Generally the idea in Japanese culture is that using special words == more respect, and thus casual/direct words == less respect.

would it be a different case when rephrased like「{name}さんはどこから来ましたか?」

It makes clear that you are trying to be respectful, and therefore it will be interpreted as asking where you literary came (traveled) from (today). That would be mundane enough to warrant the use of simple verbs.

That said I think it's common to hear expressions like 「〜さんってどっから来たの?」when referring to a foreigner (e.g. ゾマホンさんってどっから来たの?). In my personal opinion there is a hint of racism there but other people might have different opinions.

  • I'm sorry for late response and thank you for reply. "Using it to ask generally where a person is from would indeed sound a bit rude IMO." - would you be able to say why? Or - would it be a different case when rephrased like 「{name}さんはどこから来ましたか?」 – NoxArt Jul 17 '16 at 10:19
  • 1
    @NoxArt: Added some edit. Hope this helps. – Enno Shioji Jul 17 '16 at 11:24

The potential for rudeness in this sentence will depend upon a combined number of factors: setting, status, enunciation, race, and gender. (More are possible, but I will only cover these.)

Setting: if you are in a classroom setting, host family, or other 'protected learning' environment, this will not likely be perceived as rude. Other settings could be more problematic.

Status: this will be a big issue. Japanese society still has lingering traces of the social stratification which used to be common a few hundred years ago. In modern times, these traces have generally degraded to be a function of simply age, societal and/or business position, and relationship. The lingual form presented is a low form, generally used among intimate/friendly people of equal status, or used from people of higher status towards people of lower status. Using this sort of a phrase "upwards" is a big no-no. If someone uses this towards you, it is a clue as to what they think your status is in relation to them. This usage could also used by those attempting to be deliberately short or rude towards someone else.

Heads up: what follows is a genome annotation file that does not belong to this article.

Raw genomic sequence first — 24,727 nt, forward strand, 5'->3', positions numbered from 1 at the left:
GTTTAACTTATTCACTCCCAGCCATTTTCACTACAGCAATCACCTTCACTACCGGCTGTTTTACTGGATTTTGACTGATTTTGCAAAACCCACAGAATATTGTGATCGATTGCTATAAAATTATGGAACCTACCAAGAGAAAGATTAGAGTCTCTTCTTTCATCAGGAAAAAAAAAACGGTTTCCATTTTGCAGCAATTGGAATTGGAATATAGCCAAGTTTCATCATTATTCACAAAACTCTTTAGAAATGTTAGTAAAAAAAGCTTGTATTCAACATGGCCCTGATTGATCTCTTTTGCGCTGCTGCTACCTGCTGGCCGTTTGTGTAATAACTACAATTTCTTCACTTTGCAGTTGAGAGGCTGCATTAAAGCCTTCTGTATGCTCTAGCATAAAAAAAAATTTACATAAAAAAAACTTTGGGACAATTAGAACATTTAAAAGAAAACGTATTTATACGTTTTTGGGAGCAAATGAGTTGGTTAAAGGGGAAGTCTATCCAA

Enunciation: despite official Japanese being a fairly mono-tonal language (with the exception of a lilting accent being placed on double consonants), the reality is that emotional context is conveyed by intonation and enunciation, pretty much just like every other culture out there. Lump body-language and facial expressions in here as well. Also, smiling does not always convey friendliness in Asia, but has many other possible meanings.

Race: if you are not Asian appearing, most Japanese will give you a pass on this sort of usage, assuming that you are either ignorant, or have simply not been taught proper polite usage ("proper" usage being difficult even for Japanese natives). They will probably praise your Japanese efforts as well.

Gender: if you are female, this sort of usage might even come across as being cute, especially depending upon non-verbal cues. Sorry guys.

Your Answer

By clicking “Post Your Answer”, you agree to our terms of service, privacy policy and cookie policy

Not the answer you're looking for? Browse other questions tagged or ask your own question.